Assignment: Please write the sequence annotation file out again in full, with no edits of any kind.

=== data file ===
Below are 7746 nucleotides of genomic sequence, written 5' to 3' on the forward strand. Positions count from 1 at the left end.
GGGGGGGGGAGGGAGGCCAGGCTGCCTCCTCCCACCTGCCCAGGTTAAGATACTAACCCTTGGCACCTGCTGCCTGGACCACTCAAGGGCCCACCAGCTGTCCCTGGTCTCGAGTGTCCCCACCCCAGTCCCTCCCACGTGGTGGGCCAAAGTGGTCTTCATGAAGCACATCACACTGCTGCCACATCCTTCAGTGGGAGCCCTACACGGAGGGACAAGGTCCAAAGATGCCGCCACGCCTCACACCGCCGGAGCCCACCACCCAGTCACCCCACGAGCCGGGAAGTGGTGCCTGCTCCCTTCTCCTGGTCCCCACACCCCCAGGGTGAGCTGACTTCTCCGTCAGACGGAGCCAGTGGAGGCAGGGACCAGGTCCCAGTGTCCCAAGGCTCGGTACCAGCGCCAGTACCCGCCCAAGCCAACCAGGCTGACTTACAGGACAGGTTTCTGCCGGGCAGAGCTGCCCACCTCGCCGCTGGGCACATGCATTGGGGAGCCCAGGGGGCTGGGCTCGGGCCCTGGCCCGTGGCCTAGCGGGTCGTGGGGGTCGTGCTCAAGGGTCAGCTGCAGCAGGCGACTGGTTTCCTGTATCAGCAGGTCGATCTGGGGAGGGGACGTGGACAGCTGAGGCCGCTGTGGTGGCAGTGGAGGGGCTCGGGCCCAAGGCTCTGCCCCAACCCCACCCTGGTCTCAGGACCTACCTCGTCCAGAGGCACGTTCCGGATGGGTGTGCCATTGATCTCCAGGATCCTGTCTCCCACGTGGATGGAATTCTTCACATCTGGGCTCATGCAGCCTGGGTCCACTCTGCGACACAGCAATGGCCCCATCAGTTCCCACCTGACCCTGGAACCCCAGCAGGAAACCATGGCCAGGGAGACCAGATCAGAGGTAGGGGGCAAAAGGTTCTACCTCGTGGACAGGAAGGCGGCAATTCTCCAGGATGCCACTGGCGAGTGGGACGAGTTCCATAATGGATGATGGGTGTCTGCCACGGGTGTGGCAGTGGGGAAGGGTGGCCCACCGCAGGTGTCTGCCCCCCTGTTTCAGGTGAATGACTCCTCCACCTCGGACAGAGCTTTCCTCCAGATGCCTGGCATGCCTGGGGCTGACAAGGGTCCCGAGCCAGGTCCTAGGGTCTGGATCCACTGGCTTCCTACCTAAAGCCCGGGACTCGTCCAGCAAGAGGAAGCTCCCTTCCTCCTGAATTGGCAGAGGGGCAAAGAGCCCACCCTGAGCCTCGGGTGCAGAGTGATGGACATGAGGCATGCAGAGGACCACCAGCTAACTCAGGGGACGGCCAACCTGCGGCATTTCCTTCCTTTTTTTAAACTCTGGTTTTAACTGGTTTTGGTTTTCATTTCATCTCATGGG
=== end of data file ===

Below are 7746 nucleotides of genomic sequence, written 5' to 3' on the forward strand. Positions count from 1 at the left end.
GGGGGGGGGAGGGAGGCCAGGCTGCCTCCTCCCACCTGCCCAGGTTAAGATACTAACCCTTGGCACCTGCTGCCTGGACCACTCAAGGGCCCACCAGCTGTCCCTGGTCTCGAGTGTCCCCACCCCAGTCCCTCCCACGTGGTGGGCCAAAGTGGTCTTCATGAAGCACATCACACTGCTGCCACATCCTTCAGTGGGAGCCCTACACGGAGGGACAAGGTCCAAAGATGCCGCCACGCCTCACACCGCCGGAGCCCACCACCCAGTCACCCCACGAGCCGGGAAGTGGTGCCTGCTCCCTTCTCCTGGTCCCCACACCCCCAGGGTGAGCTGACTTCTCCGTCAGACGGAGCCAGTGGAGGCAGGGACCAGGTCCCAGTGTCCCAAGGCTCGGTACCAGCGCCAGTACCCGCCCAAGCCAACCAGGCTGACTTACAGGACAGGTTTCTGCCGGGCAGAGCTGCCCACCTCGCCGCTGGGCACATGCATTGGGGAGCCCAGGGGGCTGGGCTCGGGCCCTGGCCCGTGGCCTAGCGGGTCGTGGGGGTCGTGCTCAAGGGTCAGCTGCAGCAGGCGACTGGTTTCCTGTATCAGCAGGTCGATCTGGGGAGGGGACGTGGACAGCTGAGGCCGCTGTGGTGGCAGTGGAGGGGCTCGGGCCCAAGGCTCTGCCCCAACCCCACCCTGGTCTCAGGACCTACCTCGTCCAGAGGCACGTTCCGGATGGGTGTGCCATTGATCTCCAGGATCCTGTCTCCCACGTGGATGGAATTCTTCACATCTGGGCTCATGCAGCCTGGGTCCACTCTGCGACACAGCAATGGCCCCATCAGTTCCCACCTGACCCTGGAACCCCAGCAGGAAACCATGGCCAGGGAGACCAGATCAGAGGTAGGGGGCAAAAGGTTCTACCTCGTGGACAGGAAGGCGGCAATTCTCCAGGATGCCACTGGCGAGTGGGACGAGTTCCATAATGGATGATGGGTGTCTGCCACGGGTGTGGCAGTGGGGAAGGGTGGCCCACCGCAGGTGTCTGCCCCCCTGTTTCAGGTGAATGACTCCTCCACCTCGGACAGAGCTTTCCTCCAGATGCCTGGCATGCCTGGGGCTGACAAGGGTCCCGAGCCAGGTCCTAGGGTCTGGATCCACTGGCTTCCTACCTAAAGCCCGGGACTCGTCCAGCAAGAGGAAGCTCCCTTCCTCCTGAATTGGCAGAGGGGCAAAGAGCCCACCCTGAGCCTCGGGTGCAGAGTGATGGACATGAGGCATGCAGAGGACCACCAGCTAACTCAGGGGACGGCCAACCTGCGGCATTTCCTTCCTTTTTTTAAACTCTGGTTTTAACTGGTTTTGGTTTTCATTTCATCTCATGGG